You should know by now that all the good parts of holidays have origins in Pagan and pre-Christian traditions. Easter eggs and bunnies? Pagan. Christmas trees and Santa? Pagan! But did you know that one of the weirdest American traditions, Groundhog Day, also has pagan roots? No? Well, we got you, babes. Let’s explain.
Groundhog day, let’s be honest, seems strange. The American tradition started in Puxatawny, Pennsylvania in 1887 as a bit of a publicity stunt for the town, but the trek to Gobbler’s Knob to talk to a groundhog to see if he saw his shadow has much older origins. It comes from the Christian festival of Candlemas or St. Brigid’s day, which was itself an assimilated pagan holiday which the Celts called Imbolc.
Imbolc, which falls at the halfway point between the Winter Solstice and the Spring Equinox, is the beginning of spring in the Celtic calendar. It’s associated with the return of light to the world after the darkness of winter, and so it’s also a day that honors the Celtic goddess for light and fire, Brigid. Brigid was, like Imbolc, absorbed into Christianity and became “Saint Brigid.”
On that Brigid’s day, celebrants would light candles (hence Candle Mass), make beds for Brigid to visit and bless their house, make offerings to her … and engage in weather divination. Weather divination was vitally important to, well, just about everyone who relied on farming to survive back in the day. Especially before the industrial revolution, peasants all over would be pretty into knowing when spring would come and if their crops would fail or thrive. There are lots of methods, but one associated with Imbolc was about not Brigid, but a different goddess: Cailleach or Beira, the Celtic Goddess of Winter.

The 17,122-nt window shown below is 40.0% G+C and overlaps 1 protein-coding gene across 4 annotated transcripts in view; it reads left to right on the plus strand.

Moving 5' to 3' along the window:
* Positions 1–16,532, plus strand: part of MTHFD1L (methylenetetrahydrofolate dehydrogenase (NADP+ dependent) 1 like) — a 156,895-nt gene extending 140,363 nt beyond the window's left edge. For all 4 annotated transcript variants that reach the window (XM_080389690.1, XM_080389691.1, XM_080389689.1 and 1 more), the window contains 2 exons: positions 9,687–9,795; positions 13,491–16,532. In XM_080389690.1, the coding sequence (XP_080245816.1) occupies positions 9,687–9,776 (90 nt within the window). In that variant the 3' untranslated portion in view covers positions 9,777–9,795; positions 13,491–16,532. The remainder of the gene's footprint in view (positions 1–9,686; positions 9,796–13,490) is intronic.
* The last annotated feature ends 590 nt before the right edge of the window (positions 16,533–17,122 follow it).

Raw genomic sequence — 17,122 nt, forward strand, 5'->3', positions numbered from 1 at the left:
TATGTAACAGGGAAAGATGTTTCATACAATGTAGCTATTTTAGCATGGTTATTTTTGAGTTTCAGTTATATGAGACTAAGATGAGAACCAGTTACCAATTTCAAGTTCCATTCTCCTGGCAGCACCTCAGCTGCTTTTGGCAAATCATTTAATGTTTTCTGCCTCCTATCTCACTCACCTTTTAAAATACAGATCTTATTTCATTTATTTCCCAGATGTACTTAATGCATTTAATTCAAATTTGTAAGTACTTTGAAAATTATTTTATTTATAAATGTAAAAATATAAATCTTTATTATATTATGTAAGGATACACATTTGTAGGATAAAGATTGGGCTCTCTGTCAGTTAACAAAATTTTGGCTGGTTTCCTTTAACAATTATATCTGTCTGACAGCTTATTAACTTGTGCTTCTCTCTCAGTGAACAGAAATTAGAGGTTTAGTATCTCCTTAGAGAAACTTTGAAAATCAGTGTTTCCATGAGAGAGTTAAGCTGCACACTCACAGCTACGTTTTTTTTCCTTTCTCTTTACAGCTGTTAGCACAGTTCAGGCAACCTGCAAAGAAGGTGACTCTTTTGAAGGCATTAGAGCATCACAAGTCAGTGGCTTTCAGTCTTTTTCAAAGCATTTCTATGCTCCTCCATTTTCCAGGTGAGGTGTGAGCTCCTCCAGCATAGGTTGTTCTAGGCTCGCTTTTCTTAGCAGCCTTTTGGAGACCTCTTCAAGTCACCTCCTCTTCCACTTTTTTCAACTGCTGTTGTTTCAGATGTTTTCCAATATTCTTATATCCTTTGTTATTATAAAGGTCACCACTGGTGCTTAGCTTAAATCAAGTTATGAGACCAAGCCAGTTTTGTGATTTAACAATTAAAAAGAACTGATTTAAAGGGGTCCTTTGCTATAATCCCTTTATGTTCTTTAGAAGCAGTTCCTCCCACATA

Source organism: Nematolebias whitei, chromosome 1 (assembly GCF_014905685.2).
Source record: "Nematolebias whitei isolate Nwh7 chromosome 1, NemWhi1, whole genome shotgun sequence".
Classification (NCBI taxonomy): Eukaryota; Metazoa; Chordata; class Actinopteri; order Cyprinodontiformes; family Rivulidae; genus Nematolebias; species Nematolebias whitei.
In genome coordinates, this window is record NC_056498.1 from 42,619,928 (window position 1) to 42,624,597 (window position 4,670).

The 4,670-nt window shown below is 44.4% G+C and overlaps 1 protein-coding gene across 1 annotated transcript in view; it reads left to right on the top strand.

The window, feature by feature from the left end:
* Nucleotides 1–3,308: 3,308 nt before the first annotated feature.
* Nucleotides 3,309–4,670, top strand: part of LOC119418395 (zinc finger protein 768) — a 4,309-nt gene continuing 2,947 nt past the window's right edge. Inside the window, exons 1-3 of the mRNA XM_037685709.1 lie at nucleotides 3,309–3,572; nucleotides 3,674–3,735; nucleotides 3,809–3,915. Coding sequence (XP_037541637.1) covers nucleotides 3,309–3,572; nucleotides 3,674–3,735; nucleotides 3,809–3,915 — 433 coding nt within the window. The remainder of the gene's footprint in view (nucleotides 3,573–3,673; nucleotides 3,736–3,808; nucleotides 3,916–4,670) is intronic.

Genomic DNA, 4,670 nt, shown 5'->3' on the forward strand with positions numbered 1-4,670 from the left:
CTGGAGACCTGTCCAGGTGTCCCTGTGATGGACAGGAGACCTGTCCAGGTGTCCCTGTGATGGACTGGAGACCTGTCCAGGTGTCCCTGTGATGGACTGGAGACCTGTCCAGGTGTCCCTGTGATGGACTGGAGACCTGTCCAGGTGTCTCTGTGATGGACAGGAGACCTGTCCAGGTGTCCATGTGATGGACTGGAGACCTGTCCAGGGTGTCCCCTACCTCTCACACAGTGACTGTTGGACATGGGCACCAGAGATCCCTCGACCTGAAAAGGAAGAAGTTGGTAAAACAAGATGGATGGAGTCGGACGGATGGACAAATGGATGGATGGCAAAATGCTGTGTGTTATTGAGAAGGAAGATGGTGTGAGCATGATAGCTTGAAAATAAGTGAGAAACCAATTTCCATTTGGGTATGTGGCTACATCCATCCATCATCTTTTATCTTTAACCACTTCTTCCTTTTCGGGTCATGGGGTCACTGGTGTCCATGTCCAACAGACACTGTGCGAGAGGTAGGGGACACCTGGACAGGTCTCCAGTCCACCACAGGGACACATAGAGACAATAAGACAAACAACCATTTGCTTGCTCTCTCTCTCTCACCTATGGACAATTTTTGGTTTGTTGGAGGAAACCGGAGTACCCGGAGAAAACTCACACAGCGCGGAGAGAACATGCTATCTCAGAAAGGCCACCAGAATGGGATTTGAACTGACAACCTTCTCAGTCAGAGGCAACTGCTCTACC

It is said that on Imbolc, Cailleach goes to gather her firewood. The legend states that if she wants to linger longer in the world before retreating for the year, she will make the day bright and sunny, so she can gather more wood. Therefore, if Imbolc is sunny and an animal, like a badger, snake or, say, groundhog, peeks out of a winter burrow and sees their shadow, that means winter will last longer.
So, that’s where the small rodent looking for its shadow came from. It wasn’t just the Celts that celebrated this of course. There was German lore about Candlemas being a day of weather divination too, and that tradition is what made its way into America via the Pennsylvania Dutch. There are records of groundhog celebration before it was made official in Puxatawny, but it all relates back to these old, pagan roots.
Groundhog Day on February 2nd is one of those few remaining relics of a time when we were far more connected to the earth and the change of the seasons, and so, while it’s a great day to watch a Bill Murray classic or listen to the excellent musical, it’s also a good time to think about where the tradition came from and how for some people this is the start of spring. Oh, also in France—Candlemas is a day for crepes so that’s a good thing too!
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